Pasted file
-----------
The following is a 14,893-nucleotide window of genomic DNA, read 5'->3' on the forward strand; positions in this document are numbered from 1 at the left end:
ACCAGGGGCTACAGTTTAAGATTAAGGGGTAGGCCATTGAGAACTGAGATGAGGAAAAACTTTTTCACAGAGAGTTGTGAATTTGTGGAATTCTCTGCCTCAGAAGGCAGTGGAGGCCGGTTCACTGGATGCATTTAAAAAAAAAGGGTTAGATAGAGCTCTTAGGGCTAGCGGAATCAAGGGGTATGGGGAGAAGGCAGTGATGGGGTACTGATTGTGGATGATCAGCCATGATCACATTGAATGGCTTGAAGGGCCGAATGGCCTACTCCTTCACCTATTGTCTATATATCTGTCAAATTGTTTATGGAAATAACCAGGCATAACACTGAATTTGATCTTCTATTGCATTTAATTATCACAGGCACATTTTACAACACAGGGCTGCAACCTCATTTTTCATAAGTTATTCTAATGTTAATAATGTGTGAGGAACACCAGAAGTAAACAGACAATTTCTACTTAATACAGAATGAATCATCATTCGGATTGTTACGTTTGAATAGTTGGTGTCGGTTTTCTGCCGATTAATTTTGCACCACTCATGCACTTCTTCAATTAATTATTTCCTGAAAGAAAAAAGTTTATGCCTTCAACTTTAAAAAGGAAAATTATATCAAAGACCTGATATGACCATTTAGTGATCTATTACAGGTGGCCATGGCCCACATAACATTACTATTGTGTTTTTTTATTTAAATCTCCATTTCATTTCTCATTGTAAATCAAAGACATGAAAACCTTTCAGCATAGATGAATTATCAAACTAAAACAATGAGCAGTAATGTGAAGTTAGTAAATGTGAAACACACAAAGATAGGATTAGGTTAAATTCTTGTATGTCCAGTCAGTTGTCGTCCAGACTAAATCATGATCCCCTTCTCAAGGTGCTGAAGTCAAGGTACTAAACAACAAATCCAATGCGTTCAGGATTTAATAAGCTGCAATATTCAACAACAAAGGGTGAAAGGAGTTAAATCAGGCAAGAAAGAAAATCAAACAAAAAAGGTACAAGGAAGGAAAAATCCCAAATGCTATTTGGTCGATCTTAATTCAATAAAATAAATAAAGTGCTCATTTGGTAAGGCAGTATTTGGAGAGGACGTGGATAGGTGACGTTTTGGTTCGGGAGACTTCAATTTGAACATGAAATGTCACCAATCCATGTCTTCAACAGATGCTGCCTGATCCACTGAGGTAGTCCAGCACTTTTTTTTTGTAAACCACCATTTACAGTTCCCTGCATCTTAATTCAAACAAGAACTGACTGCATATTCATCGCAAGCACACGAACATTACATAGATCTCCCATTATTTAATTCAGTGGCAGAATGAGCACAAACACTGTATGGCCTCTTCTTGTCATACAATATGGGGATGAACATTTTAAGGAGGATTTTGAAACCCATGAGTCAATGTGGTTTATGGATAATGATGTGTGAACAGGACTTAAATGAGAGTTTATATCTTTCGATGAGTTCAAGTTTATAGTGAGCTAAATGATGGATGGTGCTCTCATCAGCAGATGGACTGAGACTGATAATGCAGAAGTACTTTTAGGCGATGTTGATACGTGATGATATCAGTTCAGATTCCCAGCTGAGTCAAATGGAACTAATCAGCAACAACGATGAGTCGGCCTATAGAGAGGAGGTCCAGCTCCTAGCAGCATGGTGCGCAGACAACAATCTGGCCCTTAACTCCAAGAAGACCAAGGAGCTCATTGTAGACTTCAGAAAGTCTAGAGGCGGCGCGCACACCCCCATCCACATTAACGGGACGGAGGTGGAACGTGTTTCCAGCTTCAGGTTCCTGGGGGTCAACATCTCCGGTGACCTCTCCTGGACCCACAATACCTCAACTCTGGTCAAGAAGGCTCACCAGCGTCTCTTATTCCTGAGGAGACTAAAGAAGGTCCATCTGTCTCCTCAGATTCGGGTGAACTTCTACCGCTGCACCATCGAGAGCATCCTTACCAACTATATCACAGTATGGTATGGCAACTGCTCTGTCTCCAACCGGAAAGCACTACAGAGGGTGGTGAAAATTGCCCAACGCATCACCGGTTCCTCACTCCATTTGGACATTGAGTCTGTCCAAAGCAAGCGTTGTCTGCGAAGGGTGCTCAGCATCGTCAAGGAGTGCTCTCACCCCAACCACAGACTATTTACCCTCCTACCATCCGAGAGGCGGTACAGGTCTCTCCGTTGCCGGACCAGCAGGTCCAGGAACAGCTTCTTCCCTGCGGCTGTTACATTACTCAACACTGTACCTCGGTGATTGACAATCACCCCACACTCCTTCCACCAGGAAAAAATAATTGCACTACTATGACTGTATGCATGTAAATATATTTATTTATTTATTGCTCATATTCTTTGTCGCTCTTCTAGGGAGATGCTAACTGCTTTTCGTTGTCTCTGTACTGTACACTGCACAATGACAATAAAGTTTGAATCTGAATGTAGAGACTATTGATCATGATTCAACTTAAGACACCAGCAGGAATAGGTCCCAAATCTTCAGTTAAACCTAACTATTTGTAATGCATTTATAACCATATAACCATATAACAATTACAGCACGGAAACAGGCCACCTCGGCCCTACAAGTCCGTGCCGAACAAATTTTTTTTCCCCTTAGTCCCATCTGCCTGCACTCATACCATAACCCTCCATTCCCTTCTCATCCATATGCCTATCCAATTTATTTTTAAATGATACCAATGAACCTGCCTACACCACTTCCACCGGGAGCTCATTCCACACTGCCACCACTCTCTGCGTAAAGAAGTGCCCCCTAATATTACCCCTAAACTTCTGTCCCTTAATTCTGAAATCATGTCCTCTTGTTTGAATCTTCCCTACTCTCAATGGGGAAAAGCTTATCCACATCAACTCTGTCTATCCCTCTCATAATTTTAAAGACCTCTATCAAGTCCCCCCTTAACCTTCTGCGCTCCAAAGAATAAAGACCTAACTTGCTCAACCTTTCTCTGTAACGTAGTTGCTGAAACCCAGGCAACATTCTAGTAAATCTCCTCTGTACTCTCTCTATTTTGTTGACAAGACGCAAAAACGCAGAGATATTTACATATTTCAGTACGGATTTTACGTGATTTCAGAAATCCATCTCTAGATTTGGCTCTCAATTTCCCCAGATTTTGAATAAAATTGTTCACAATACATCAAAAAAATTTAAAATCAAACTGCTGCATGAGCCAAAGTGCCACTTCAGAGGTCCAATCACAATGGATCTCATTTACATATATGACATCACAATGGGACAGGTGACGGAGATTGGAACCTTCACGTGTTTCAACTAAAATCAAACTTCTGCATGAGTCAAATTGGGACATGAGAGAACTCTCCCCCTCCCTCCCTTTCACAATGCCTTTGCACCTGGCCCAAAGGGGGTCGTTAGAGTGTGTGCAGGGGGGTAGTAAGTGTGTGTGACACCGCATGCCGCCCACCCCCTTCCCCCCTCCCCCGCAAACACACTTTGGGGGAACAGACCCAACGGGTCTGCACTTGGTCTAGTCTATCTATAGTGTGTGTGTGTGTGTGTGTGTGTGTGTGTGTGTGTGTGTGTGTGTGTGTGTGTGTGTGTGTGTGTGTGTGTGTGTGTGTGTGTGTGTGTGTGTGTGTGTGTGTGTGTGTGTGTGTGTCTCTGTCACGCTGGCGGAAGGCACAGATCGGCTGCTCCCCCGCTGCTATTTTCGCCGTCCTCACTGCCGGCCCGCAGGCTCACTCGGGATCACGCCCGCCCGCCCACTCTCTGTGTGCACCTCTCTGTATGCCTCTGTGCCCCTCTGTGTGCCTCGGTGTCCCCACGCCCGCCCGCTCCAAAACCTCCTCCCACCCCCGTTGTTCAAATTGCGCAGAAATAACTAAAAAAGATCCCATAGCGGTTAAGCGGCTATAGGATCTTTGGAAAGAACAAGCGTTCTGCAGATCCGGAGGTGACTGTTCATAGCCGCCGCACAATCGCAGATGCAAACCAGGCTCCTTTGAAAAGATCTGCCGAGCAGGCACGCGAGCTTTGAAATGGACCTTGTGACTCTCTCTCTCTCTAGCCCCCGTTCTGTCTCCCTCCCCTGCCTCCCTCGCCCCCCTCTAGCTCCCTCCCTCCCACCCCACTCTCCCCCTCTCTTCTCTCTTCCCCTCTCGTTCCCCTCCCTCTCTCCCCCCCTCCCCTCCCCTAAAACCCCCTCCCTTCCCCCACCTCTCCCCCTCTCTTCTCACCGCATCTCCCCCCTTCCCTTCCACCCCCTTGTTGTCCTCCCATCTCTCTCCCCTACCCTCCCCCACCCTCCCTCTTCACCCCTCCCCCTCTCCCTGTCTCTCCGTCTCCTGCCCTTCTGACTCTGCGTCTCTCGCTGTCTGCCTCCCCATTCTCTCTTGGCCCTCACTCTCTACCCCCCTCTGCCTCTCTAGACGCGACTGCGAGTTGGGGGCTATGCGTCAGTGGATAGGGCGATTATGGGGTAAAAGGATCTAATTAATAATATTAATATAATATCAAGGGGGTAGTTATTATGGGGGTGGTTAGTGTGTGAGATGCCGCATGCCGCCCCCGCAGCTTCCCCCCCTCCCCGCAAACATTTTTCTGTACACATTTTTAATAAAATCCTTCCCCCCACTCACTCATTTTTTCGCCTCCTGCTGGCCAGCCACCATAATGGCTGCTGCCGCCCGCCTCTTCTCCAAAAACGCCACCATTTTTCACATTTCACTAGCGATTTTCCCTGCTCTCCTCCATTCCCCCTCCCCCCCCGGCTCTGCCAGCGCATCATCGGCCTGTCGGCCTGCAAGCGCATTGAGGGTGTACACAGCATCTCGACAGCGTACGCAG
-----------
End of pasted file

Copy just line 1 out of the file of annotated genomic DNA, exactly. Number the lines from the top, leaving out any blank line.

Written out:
The following is a 14,893-nucleotide window of genomic DNA, read 5'->3' on the forward strand; positions in this document are numbered from 1 at the left end: